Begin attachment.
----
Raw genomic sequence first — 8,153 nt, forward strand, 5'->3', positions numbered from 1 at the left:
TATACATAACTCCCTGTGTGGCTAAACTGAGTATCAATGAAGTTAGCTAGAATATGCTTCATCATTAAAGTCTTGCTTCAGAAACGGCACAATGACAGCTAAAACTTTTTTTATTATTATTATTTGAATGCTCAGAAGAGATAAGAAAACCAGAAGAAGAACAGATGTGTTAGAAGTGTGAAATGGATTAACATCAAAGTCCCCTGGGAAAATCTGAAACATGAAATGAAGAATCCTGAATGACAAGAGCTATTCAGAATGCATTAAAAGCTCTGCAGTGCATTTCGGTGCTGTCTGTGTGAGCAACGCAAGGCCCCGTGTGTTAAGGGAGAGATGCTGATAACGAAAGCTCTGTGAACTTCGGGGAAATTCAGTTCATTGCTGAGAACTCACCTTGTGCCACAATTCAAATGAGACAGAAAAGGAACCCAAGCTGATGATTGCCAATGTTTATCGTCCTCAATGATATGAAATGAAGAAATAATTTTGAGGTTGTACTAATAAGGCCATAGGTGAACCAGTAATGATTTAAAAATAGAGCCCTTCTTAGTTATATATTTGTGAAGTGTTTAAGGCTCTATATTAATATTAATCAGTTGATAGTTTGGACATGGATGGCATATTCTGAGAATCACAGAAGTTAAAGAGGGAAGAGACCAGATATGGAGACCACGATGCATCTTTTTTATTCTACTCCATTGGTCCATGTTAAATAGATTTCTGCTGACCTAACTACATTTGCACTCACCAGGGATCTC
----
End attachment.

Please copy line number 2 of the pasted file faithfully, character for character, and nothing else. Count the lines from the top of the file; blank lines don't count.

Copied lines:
TATACATAACTCCCTGTGTGGCTAAACTGAGTATCAATGAAGTTAGCTAGAATATGCTTCATCATTAAAGTCTTGCTTCAGAAACGGCACAATGACAGCTAAAACTTTTTTTATTATTATTATTTGAATGCTCAGAAGAGATAAGAAAACCAGAAGAAGAACAGATGTGTTAGAAGTGTGAAATGGATTAACATCAAAGTCCCCTGGGAAAATCTGAAACATGAAATGAAGAATCCTGAATGACAAGAGCTATTCAGAATGCATTAAAAGCTCTGCAGTGCATTTCGGTGCTGTCTGTGTGAGCAACGCAAGGCCCCGTGTGTTAAGGGAGAGATGCTGATAACGAAAGCTCTGTGAACTTCGGGGAAATTCAGTTCATTGCTGAGAACTCACCTTGTGCCACAATTCAAATGAGACAGAAAAGGAACCCAAGCTGATGATTGCCAATGTTTATCGTCCTCAATGATATGAAATGAAGAAATAATTTTGAGGTTGTACTAATAAGGCCATAGGTGAACCAGTAATGATTTAAAAATAGAGCCCTTCTTAGTTATATATTTGTGAAGTGTTTAAGGCTCTATATTAATATTAATCAGTTGATAGTTTGGACATGGATGGCATATTCTGAGAATCACAGAAGTTAAAGAGGGAAGAGACCAGATATGGAGACCACGATGCATCTTTTTTATTCTACTCCATTGGTCCATGTTAAATAGATTTCTGCTGACCTAACTACATTTGCACTCACCAGGGATCTC